5 Tax Tips for Freelance Writers

One of my biggest concerns as a fledgling freelance writer was whether or not I’d be able to work my day job, keep up with the demands of my freelance projects, and still remain disciplined enough to keep all of my tax documentation tucked away until April 15 rolled around. In 2011 I learned that organization is a freelancer’s best friend–not just at tax time, but all year long.

Switching from W-2s to 1099s is doable–even for the busiest writers.

Tax Tips for Freelance Writers

taxes for freelance writersI’m not a tax professional, a CPA, or a tax attorney, so you’ll notice that none of these tips tell you which forms to file or what exemptions you can take. However, as an experienced freelancer, I can share some general tips that have helped me make it through tax season relatively unscathed.

  • Keep a Tax File All Year Long: On January 1, create a tax folder for filing the new year’s documents as you receive them. Your folder may include most or all of the following types of documents: Business expense receipts, estimated tax payment receipts, a copy of your W-9, 1099s, etc. (Working as a sole proprietor, you might also find it’s convenient to include W-2s from full-time employers, mortgage interest forms, and other miscellaneous forms. I throw them all in the same folder so there’s no hunting and gathering to do when I sit down to prepare my tax return.)
  • Make Estimated Payments: Nothing stings more than writing a big, fat check to the IRS in April. You can make estimated federal and state tax payments throughout the year to ensure this doesn’t happen to you. (My first year in the freelance business, I didn’t make estimated payments. I was really sorry when April rolled around!)
  • Use Bookkeeping Software: With free cloud options for tracking income and expenses and generating reports you can save a lot of time on your taxes. I’ve mentioned I use Freshbooks, but do your research to find a program that meets your needs and fits within your budget.

  • Go Paperless: If the sight of all your receipts overwhelms you, get rid of them! Any business receipts I receive electronically in my Gmail account get immediately tagged with a “business receipt” label and archived so they aren’t cluttering up my inbox, yet they are still available if I need them. I’ve also heard some great things about the space-saving NeatDesk document scanner from colleagues. It’s a desktop device for scanning and storing all your business documents.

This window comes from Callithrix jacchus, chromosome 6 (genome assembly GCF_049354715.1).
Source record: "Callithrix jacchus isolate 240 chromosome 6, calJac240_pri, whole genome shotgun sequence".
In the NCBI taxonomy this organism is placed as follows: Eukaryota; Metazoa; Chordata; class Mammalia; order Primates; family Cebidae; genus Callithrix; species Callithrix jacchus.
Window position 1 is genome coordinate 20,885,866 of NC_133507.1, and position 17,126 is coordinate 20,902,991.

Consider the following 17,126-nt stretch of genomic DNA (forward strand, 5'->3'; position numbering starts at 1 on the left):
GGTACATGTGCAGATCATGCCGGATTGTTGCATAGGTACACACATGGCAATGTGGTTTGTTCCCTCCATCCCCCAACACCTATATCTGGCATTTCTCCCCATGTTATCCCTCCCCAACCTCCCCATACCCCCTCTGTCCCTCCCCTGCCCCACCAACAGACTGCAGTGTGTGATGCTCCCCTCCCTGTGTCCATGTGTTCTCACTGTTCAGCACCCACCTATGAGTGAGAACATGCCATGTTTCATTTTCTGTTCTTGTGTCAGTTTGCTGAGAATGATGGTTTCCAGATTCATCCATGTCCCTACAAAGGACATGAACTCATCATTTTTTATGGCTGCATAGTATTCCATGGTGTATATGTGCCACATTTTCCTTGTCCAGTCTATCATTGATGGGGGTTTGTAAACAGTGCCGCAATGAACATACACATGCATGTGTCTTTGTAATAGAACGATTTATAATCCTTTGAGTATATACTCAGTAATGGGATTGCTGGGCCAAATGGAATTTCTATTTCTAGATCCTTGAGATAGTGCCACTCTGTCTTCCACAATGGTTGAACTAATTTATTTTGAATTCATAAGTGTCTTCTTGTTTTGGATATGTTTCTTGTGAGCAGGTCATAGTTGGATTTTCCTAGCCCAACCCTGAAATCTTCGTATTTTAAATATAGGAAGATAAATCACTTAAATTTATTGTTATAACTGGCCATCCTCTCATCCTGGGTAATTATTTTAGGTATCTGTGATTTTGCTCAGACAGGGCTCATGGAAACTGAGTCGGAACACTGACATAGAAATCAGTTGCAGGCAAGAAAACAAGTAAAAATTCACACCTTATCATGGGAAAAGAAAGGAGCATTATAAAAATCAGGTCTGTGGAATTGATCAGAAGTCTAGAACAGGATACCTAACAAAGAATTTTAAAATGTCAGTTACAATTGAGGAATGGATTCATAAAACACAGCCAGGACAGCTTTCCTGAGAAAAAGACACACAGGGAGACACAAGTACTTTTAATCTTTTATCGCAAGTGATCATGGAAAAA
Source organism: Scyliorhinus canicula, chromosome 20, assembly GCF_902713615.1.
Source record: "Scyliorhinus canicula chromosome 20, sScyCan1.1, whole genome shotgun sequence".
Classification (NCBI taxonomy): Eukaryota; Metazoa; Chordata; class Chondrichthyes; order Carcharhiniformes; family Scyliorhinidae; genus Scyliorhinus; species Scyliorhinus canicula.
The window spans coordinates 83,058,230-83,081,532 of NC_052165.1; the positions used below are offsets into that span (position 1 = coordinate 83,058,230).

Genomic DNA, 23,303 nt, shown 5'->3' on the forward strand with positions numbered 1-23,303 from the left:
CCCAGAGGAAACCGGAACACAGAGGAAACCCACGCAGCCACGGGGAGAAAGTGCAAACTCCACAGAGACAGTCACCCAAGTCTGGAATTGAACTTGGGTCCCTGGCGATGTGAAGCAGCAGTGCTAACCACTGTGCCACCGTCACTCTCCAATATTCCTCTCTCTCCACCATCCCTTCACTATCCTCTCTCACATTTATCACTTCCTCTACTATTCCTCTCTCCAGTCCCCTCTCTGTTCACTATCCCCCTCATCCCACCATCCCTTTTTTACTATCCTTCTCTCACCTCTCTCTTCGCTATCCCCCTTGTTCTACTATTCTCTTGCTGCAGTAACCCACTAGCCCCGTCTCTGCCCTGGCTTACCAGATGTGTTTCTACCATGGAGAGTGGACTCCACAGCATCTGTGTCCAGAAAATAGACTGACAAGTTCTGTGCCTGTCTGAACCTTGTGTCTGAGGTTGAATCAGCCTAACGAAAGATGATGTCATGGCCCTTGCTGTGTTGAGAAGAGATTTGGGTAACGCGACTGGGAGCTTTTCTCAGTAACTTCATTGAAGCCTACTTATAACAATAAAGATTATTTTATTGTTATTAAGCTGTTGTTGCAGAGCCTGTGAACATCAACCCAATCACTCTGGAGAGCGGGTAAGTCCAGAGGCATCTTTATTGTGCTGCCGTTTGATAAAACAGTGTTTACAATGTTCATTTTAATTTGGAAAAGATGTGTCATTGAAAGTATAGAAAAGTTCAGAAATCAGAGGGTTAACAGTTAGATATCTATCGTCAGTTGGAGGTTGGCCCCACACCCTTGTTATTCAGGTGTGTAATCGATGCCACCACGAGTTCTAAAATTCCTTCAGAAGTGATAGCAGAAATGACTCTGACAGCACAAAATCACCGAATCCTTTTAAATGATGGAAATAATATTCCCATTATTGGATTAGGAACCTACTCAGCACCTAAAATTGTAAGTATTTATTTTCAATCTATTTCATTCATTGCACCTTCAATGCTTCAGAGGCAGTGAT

• Hire a Tax Professional or Use Tax Software: I feel like I have a pretty good handle on my taxes, so I do them on my own using tax software that I purchase. If you go this route, I recommend doing your taxes over the course of several days— well in advance of the deadline. Carefully go through the guided sections one at a time. If you don’t have the attention span for this or are just generally opposed to looking at numbers, hire a professional. Your sanity is worth it.

What lessons have you learned from filing taxes as a freelance writer?

[stextbox id="black" caption="About Word Carnivals"]This post is part of the February Word Carnival — a monthly group blogging event specifically for small business owners. (It’s the most fun you’ll have all month!) This month’s theme was “The Single Most Important Thing You Learned Last Year.” Check out the rest of the Word Carnival entries here. [/stextbox]


About Emily Suess

Emily Suess is a technical marketing writer by day and a freelance copywriter by night. And, no, she's not related to Dr. Seuss.
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  • Writer (remember me???)

    Emily!

    I was doing some quick research, and found (or re-found)…YOU!

    Looking forward to time to read your new blog. I’m constructing a new venture myself, and I’ll tell you about it later…including a new book, a new web site, and a new blog!

    Life is never dull here.

    Tim/Writer

    • http://blog.emilysuess.com Emily Suess

      Holy cow! Yeah, I remember. You just sorta disappeared from your old blog.

      Sounds like great stuff ahead. Keep me posted!

      • Writer (remember me???)

        Will do! I’m working on my website, and then will start the blog. And as you know by now about me–expect the unexpected! ;-)